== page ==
|Scooped by Robin Good|
Tom Webster illustrates clearly why content curation is not a backup solution for those looking for a content marketing strategy that saves them time and resources.
Content curation, according to Tom Webster, "is even harder--and rarer--than quality creative output".
"...the ability to create value through curation is uncommon."
And the solution, notwithstanding what conferences and events may appear to suggest, is not simply in having new fancy tools. The real difference is in how me and you curate the content we select.
"And the learned skill (through pattern recognition) that both the content curator and the content docent must share is the ability to discriminate."
Humans can "discriminate" in much more subtle ways than computers can, and this ability, if refined, is going to become a very valuable asset in the near future.
This is why content curators as well as content "guides" (from museum docents) will play an increasingly important role to their audiences, especially when compared to those who are just passing on "interesting links".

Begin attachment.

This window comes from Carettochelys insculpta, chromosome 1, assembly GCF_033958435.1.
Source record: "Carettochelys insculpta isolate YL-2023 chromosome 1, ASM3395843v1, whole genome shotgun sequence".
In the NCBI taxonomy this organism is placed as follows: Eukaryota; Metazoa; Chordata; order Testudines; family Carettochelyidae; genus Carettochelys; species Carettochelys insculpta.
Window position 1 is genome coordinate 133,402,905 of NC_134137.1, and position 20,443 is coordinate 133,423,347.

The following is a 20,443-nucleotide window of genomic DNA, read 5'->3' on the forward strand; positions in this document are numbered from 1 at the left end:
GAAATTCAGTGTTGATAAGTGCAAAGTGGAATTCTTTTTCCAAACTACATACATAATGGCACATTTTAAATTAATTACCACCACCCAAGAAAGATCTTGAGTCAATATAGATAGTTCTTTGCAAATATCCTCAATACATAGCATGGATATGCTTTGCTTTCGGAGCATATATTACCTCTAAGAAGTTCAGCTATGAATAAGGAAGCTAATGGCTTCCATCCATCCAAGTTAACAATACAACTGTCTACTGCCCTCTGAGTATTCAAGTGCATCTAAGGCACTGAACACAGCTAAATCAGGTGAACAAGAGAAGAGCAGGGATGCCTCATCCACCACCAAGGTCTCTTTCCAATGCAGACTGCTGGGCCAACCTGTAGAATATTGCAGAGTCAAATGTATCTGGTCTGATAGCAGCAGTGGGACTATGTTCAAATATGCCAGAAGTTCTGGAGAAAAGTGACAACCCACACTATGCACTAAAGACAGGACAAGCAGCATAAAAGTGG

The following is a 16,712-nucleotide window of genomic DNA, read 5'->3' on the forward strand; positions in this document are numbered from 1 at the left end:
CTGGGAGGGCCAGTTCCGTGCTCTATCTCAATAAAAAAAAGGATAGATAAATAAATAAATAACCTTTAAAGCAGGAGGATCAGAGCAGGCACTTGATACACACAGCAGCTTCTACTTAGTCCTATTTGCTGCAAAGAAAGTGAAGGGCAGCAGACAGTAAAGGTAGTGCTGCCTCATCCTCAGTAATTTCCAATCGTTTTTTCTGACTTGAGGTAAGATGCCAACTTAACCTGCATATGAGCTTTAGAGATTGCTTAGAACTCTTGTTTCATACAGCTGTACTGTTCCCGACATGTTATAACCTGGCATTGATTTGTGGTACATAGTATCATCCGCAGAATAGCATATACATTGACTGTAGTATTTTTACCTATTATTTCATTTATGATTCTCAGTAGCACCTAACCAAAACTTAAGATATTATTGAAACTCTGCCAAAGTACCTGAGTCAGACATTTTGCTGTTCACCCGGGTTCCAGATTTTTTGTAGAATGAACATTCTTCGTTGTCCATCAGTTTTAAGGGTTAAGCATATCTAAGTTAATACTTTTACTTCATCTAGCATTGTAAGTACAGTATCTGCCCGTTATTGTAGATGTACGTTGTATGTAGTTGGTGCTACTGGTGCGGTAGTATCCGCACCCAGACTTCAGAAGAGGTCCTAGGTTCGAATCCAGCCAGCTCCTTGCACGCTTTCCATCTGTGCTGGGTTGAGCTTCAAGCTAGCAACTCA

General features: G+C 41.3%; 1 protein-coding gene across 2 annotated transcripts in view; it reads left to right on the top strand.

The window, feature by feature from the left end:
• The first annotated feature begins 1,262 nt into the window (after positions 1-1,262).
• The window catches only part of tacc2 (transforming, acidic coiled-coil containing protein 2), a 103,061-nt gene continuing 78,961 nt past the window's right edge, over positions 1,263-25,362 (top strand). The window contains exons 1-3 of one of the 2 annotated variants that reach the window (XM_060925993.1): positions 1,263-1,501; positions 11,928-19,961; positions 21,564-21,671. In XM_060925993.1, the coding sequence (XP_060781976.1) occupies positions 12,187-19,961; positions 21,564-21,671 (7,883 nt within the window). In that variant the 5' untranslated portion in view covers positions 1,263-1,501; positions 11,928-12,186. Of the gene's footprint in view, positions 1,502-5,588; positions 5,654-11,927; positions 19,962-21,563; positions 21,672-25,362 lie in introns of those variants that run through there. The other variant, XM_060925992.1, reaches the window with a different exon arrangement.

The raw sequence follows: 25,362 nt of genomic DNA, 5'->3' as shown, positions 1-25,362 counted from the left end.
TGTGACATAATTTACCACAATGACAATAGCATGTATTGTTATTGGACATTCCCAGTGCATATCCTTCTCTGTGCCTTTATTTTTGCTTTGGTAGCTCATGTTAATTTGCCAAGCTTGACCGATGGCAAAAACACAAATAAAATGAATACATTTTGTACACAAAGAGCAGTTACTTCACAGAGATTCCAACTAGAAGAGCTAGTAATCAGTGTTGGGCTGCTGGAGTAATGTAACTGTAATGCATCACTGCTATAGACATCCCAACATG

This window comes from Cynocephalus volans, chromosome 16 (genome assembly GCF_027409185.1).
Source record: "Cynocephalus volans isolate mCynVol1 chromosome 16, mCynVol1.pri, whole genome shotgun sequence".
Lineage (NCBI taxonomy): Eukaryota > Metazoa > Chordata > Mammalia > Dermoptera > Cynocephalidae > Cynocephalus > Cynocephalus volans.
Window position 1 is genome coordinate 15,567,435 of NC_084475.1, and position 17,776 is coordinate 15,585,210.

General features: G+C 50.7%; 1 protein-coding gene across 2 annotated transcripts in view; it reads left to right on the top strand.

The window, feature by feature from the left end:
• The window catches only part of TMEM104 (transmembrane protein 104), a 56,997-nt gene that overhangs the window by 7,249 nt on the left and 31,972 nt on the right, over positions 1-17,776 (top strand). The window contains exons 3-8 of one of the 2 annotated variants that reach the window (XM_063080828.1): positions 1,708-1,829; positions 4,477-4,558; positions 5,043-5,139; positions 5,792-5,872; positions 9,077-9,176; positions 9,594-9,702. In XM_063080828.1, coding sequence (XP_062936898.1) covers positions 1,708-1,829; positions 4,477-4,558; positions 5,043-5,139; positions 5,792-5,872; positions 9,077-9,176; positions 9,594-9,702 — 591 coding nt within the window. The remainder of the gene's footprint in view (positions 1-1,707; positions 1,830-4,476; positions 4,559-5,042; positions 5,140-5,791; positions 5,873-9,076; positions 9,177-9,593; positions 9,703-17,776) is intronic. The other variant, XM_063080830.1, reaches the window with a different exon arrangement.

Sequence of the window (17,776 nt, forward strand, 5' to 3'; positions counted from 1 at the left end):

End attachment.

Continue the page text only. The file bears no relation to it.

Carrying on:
He further writes: "It will be increasingly difficult, in this age of declining content arbitrage, to build an audience through curation—to get new people to gravitate to your content if you are just passing along other people's content.
But if you build an audience first—if you are known for something—then your curation has meaning."
The author also points to two excellent examples of content curation: John Gruber (Daring Fireball) and Chris Penn (christopherspenn.com).
A good reading for anyone interested in better understanding what content curation is all about.
Full article: http://brandsavant.com/brandsavant/curation
(Image credit: Guy choosing a place to go by Shutterstock)